The formula companies should be the first to comply with the World Health Organization’s International Code of Marketing of Breast-milk Substitutes and stop co-opting hospitals into advertising their products. But with profits at stake, they’re ignoring the Code. More than 16,500 people have signed Public Citizen’s petition calling on the three major formula companies – Abbott, Mead Johnson and Nestlé—to stop marketing in healthcare facilities. Sign the petition and forward to friends before we deliver it to the companies next month. Visit http://www.citizen.org/infant-formula to learn more about Public Citizen’s campaign to end formula marketing and what you can do to make change in your community.

Eva Seidelman is a Researcher for Public Citizen’s Commercial Alert.

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October 29th, 2013

Even the Industry Cannot Stand the Stench

By Tony Corbo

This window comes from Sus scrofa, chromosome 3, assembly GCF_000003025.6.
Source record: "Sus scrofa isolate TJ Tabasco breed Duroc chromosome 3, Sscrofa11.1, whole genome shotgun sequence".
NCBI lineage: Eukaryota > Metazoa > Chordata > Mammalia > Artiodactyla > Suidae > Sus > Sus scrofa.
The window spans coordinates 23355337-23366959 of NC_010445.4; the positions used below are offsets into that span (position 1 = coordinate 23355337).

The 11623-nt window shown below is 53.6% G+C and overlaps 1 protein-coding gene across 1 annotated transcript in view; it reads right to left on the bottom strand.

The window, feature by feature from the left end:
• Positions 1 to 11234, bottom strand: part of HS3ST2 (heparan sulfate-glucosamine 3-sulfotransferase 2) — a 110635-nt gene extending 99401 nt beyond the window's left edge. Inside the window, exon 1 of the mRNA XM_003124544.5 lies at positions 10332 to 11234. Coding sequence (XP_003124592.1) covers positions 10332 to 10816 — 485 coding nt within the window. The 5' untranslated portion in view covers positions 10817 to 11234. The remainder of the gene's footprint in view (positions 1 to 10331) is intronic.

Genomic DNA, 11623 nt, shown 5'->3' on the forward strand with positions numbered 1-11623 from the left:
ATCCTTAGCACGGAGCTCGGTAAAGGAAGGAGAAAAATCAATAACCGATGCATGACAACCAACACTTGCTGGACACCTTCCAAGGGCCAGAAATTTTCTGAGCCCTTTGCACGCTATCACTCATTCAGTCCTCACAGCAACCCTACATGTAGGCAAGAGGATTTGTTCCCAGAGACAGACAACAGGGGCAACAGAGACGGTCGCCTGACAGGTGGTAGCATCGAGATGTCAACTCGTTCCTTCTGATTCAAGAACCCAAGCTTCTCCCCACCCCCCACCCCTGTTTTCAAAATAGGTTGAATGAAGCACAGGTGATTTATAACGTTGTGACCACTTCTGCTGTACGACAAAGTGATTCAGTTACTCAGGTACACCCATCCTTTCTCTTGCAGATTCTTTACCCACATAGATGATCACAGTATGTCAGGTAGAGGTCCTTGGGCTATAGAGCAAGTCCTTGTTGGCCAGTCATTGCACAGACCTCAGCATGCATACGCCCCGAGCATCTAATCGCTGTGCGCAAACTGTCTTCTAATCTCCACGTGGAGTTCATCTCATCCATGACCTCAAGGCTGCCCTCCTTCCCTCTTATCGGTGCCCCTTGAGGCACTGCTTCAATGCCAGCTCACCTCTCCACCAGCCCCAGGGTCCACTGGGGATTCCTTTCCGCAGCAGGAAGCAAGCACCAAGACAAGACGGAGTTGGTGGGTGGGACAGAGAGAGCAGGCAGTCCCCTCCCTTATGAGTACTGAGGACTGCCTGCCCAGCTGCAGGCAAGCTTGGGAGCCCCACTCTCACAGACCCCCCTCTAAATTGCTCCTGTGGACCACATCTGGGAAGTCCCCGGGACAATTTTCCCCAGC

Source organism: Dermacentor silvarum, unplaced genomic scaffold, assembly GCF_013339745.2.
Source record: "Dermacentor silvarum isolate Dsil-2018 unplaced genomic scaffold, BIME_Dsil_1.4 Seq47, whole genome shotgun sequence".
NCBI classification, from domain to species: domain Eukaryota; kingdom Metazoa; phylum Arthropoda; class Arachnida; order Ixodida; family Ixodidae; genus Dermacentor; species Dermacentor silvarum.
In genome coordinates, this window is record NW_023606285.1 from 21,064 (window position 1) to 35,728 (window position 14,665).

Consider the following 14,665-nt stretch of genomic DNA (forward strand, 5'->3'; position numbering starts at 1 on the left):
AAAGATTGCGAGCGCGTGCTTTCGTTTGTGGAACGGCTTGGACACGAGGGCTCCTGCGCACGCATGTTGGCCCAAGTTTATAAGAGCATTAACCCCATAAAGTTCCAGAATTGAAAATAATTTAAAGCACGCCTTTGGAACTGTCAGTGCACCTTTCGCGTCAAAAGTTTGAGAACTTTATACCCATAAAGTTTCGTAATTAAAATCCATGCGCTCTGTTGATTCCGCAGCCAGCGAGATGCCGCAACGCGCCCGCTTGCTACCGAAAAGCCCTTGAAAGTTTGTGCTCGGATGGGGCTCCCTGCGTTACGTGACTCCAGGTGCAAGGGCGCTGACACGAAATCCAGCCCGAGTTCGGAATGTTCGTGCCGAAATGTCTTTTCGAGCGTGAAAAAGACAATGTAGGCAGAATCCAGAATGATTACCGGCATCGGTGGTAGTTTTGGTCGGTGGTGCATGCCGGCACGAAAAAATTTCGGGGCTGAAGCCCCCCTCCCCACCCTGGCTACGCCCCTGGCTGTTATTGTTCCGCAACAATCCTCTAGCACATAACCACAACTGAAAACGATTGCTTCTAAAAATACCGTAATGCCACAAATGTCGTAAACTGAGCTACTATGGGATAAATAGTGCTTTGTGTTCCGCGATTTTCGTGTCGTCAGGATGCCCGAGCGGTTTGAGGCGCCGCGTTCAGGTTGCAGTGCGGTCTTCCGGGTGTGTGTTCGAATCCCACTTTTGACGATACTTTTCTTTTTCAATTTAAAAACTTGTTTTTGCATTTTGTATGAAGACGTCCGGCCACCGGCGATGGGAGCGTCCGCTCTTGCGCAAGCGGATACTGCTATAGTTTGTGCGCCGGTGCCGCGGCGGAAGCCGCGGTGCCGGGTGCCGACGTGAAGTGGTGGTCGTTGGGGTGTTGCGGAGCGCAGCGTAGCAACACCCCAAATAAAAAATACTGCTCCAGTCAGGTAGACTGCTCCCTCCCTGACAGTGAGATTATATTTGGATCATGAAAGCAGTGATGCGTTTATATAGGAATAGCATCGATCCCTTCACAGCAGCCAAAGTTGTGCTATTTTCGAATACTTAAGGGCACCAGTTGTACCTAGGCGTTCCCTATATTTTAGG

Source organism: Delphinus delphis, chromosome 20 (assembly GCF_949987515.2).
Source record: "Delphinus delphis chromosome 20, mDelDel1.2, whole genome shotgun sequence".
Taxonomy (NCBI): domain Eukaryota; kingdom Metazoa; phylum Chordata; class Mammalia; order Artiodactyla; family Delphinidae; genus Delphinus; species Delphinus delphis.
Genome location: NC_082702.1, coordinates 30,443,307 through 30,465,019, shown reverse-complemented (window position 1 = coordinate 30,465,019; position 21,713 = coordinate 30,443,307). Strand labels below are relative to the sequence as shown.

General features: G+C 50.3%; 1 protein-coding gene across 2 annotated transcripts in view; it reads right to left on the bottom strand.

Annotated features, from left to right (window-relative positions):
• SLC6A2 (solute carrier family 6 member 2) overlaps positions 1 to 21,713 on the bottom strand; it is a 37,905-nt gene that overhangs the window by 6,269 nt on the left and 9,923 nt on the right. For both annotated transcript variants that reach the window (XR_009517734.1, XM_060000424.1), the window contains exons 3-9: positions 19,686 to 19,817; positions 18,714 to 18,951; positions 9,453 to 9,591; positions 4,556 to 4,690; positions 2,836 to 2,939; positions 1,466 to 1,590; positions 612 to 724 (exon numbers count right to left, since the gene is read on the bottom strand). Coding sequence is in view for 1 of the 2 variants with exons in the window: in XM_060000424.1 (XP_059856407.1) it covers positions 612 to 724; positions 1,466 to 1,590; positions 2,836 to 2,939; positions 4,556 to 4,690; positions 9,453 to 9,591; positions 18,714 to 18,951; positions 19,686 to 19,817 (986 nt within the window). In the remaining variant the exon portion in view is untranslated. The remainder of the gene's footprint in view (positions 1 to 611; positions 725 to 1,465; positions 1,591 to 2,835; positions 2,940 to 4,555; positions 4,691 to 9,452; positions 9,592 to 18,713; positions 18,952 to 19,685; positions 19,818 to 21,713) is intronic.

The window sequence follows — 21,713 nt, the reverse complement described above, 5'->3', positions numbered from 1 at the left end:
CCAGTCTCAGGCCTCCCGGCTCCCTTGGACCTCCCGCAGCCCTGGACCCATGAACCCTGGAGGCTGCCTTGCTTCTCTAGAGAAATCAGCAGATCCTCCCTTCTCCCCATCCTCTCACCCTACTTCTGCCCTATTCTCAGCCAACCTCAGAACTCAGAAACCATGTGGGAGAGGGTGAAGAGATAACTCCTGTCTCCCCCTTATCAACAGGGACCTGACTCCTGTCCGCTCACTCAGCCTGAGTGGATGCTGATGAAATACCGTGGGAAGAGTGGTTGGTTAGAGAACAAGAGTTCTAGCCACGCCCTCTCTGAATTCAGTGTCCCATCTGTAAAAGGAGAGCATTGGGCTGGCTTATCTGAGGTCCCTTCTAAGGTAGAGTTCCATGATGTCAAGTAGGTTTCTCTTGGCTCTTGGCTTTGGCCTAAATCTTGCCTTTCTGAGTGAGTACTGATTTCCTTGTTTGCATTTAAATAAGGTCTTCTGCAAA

It is pretty rare when the editor of a major meat industry publication and Food & Water Watch can agree on an issue. But I am here to report that we have. After being away from the office for a week, I picked up my mail that had accumulated and started to go through it. Among the pieces in the pile was the October edition of MeatingPlace magazine, a publication that promotes the domestic meat industry. I find the publication useful since it helps me understand viewpoints from the meat industry. The articles are usually very well-written. What caught my attention this month, however, was a very critical editorial entitled, “Plague,” written by MeatingPlace editor Lisa Keefe. Read the full article…